Line lock 144 is also distinguished over line lock 10 in that primary passageway 22 has been replaced with a first primary passageway 148 and a spaced apart second primary passageway 148′. Primary passageways 148 and 148′ operate with opposing ends of line 100. It is also noted that in alternative embodiments primary passageway(s) and/or the secondary passageways need not be elongated to allow the line passing therethrough to slide toward opposing sides 19 and 21 of body 12 as previously discussed with regard to line lock 10.

Depicted in FIG. 11 is an alternative embodiment of a line lock 150 that is designed to slide along a single strand of line 100. Line lock 150 comprises a substantially disk shaped body 152 having a top surface 154 and an opposing bottom surface 156. Extending through body 152 between surfaces 154 and 156 is a primary passageway 158 and a spaced apart secondary passageway 160. Disposed between passageways 158 and 160 is a working passageway 162. Similar to line lock 10, working passageway 162 of line lock 150 has a first end with enlarged access region 32 and an opposing second end with constricted capture slot 34 thereat.

Primary passageway 158 and secondary passageway 160 have substantially the same elongated circular configuration which is similar to previously discussed secondary passageway 24. Each of passageways 158 and 160 has an inside face 162 and 164, respectively, that is disposed toward working passageway 162. Each inside face 162 and 164 is substantially disposed in or is tangent to a corresponding plane 168 and 170, respectively. Planes 168 and 170 converge toward capture slot 34 of working passageway 162 and diverge away from access region 32.

Also extending through body 152 between top surface 154 and bottom surface 156 is an end passageway 172. Although end passageway 172 can be positioned at a variety of different locations, end passageway 172 is shown aligned with working passageway 162 such that a plane extending between working passageway 162 and end passageway 172 separates primary passageway 158 from secondary passageway 160.

During use, as depicted in FIGS. 12A-12C, line 100 is routed through line lock 150 by passing working portion 104 from top surface 154 to bottom surface 156 through end passageway 172, up through primary passageway 158, down through secondary passageway 160, and finally up through working passageway 162. Compression portion 110 of line 100 extends between primary passageway 158 and secondary passageway 160 and is positioned to act upon working portion 104. Line lock 150 can be selectively advanced by pulling working portion 104 away from top surface 154 so that line 100 travels through line lock 150. Alternatively, line lock 150 can be manually slid toward standing portion 102. In either event, the length of standing portion 102 is decreased.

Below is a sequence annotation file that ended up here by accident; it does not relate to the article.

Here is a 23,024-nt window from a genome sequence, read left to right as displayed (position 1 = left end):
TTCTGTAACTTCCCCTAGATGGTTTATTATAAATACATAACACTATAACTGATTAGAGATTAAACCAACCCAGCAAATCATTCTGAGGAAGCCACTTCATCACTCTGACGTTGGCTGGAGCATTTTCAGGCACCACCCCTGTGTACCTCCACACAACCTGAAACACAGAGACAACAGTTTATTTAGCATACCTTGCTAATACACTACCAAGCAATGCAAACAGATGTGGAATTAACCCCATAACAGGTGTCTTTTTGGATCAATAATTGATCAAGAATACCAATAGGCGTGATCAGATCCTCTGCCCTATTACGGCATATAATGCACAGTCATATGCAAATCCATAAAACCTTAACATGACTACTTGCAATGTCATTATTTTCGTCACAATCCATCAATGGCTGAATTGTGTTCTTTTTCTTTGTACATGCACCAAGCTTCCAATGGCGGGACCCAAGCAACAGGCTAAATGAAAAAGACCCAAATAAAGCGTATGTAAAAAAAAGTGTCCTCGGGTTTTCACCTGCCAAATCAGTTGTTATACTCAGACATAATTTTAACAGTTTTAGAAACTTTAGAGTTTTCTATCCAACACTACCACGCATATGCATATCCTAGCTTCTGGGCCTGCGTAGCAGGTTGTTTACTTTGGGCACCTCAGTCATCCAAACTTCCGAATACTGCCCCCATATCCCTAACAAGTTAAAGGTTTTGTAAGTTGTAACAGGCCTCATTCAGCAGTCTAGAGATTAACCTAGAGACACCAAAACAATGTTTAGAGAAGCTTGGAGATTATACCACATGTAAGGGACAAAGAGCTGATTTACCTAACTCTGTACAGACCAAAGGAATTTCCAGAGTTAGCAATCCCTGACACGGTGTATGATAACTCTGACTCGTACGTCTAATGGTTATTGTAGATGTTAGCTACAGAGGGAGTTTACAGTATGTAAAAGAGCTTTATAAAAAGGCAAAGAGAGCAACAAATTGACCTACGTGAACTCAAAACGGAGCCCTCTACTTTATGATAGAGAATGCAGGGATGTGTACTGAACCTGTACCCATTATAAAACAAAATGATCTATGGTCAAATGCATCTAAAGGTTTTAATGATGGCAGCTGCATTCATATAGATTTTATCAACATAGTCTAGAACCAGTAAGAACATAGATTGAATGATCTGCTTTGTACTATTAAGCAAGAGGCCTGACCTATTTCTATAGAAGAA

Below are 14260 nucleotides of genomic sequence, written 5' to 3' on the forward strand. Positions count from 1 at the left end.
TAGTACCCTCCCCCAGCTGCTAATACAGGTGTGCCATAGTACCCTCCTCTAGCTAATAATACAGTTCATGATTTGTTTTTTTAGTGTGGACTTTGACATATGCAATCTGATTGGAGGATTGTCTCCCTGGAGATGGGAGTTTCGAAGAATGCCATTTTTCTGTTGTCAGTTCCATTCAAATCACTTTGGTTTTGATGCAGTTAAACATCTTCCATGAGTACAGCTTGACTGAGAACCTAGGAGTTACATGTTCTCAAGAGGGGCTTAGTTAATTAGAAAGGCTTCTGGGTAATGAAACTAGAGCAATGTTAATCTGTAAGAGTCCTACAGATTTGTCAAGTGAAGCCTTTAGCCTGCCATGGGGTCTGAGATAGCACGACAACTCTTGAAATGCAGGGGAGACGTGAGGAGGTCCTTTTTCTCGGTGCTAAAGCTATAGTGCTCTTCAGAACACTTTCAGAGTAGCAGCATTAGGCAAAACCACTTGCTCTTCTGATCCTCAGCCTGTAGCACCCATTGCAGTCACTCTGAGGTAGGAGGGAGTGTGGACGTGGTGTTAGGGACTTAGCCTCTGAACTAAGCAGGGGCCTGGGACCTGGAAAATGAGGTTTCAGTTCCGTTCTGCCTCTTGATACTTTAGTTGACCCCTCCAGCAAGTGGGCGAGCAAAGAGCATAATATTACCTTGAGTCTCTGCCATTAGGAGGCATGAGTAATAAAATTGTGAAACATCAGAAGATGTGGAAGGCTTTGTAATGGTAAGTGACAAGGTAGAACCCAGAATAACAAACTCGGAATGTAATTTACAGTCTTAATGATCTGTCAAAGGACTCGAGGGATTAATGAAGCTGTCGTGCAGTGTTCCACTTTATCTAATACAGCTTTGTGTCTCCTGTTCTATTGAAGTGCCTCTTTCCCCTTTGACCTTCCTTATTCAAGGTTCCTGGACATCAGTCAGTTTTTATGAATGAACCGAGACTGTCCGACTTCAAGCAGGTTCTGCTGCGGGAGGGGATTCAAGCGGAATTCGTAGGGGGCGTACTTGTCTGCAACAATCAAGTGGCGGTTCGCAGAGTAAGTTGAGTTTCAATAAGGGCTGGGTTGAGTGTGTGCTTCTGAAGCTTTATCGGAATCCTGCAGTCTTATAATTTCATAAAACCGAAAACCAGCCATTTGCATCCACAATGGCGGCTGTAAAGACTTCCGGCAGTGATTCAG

As line 100 is tensioned on line lock 150, line 100 locks on line lock 150 in substantially the same manner that line 100 locks with working passageway 28 as previously discussed with regard to line lock 10. That is, compression portion 110 forces working end 104 toward capture slot 34 so that the portion of line 100 within working passageway 162 is captured by wedged frictional engagement within capture slot 34. Furthermore, compression portion 110 either directly or indirectly biases working portion 104 against the top outside corner 76 of working passageway 162 at the second end thereof so as to increase the frictional engagement between line 100 and line lock 150. Line lock 150 thus provides a continuously adjustable line lock or a one way sliding stop. In alternative embodiments, it is appreciated that line lock 150 can be modified in at least the same ways as discussed with the other line locks disclosed herein.

The embodiment shown in FIGS. 12A-12C is advantageous in certain applications where line lock 150 is positioned behind a first object and working portion 104 and standing portion 102 pass through the first object. In this situation, standing portion 102 is fixed to a second object. By pulling on working portion 104, the first object is drawn irreversibly toward the second object. This is an advantage with surgical sutures where standing end 102 of a suture is attached to normal tissues and line lock 150 is placed behind tissue that has torn away. Standing portion 102 and working portion 104 pass through the torn tissue toward the normal tissue. By pulling on working portion 104 of suture, the torn tissue is pulled into apposition with the normal tissues and line lock 150 maintains the torn tissue adjacent to the normal tissue to facilitate healing of the tissue.

Depicted in FIGS. 13A and 13B is another embodiment of a line lock 180 incorporating features of the present invention. Line lock 180 also comprises a substantially disk shaped body 182 having a top surface 184 and an opposing bottom surface 186. As with line lock 150, line lock 180 includes primary passageway 158, secondary passageway 160, and working passageway 162. Again, although not required, working passageway 162 is disposed such that a geometric line segment can be extended between primary passageway 158 and secondary passageway 160 so that the line segment intersects with working passageway 162. In contrast to line lock 150, line lock 180 does not include end passageway 172.